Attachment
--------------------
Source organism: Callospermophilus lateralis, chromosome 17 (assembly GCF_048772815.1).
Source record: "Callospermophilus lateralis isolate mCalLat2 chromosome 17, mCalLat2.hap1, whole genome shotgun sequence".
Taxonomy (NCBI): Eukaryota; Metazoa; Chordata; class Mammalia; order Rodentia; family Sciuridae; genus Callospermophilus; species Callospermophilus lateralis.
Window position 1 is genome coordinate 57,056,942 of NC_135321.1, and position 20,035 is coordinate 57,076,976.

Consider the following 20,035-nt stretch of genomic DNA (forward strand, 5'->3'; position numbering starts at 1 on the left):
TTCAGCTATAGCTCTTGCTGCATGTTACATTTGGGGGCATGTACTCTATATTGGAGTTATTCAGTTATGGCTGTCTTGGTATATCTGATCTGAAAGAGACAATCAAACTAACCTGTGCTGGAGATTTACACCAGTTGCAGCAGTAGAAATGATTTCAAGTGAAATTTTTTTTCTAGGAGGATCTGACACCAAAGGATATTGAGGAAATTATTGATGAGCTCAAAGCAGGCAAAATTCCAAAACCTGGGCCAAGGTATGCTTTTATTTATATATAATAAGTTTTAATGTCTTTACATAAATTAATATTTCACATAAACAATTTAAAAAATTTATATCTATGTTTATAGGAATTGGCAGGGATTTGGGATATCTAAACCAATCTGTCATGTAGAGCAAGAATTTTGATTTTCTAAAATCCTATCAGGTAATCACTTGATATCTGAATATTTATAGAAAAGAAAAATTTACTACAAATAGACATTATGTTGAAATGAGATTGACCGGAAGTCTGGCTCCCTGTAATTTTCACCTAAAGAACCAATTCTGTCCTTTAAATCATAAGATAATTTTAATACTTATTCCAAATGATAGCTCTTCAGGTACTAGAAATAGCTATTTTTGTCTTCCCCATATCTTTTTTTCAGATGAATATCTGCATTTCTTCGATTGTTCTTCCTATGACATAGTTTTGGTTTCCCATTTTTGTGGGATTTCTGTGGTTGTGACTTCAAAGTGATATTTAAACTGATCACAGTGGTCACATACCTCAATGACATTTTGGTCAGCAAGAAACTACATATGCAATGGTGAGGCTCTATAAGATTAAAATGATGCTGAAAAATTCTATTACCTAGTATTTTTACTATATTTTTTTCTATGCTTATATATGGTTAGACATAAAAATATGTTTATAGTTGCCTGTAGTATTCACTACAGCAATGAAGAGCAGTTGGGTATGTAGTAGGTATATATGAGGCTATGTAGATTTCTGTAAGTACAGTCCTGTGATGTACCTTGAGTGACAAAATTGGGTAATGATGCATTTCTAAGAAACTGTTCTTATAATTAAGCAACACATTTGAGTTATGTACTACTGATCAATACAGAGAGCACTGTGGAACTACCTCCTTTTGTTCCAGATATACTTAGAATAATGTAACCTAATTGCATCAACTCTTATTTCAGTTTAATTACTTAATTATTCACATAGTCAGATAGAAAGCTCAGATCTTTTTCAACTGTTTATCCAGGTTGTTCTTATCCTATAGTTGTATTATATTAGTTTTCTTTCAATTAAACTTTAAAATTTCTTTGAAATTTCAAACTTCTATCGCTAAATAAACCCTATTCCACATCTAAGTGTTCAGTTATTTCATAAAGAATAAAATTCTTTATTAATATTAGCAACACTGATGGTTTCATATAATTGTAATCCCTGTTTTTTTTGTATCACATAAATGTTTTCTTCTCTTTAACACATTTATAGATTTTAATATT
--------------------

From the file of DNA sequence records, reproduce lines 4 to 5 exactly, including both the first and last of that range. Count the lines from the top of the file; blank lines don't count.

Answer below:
Window position 1 is genome coordinate 57,056,942 of NC_135321.1, and position 20,035 is coordinate 57,076,976.

Consider the following 20,035-nt stretch of genomic DNA (forward strand, 5'->3'; position numbering starts at 1 on the left):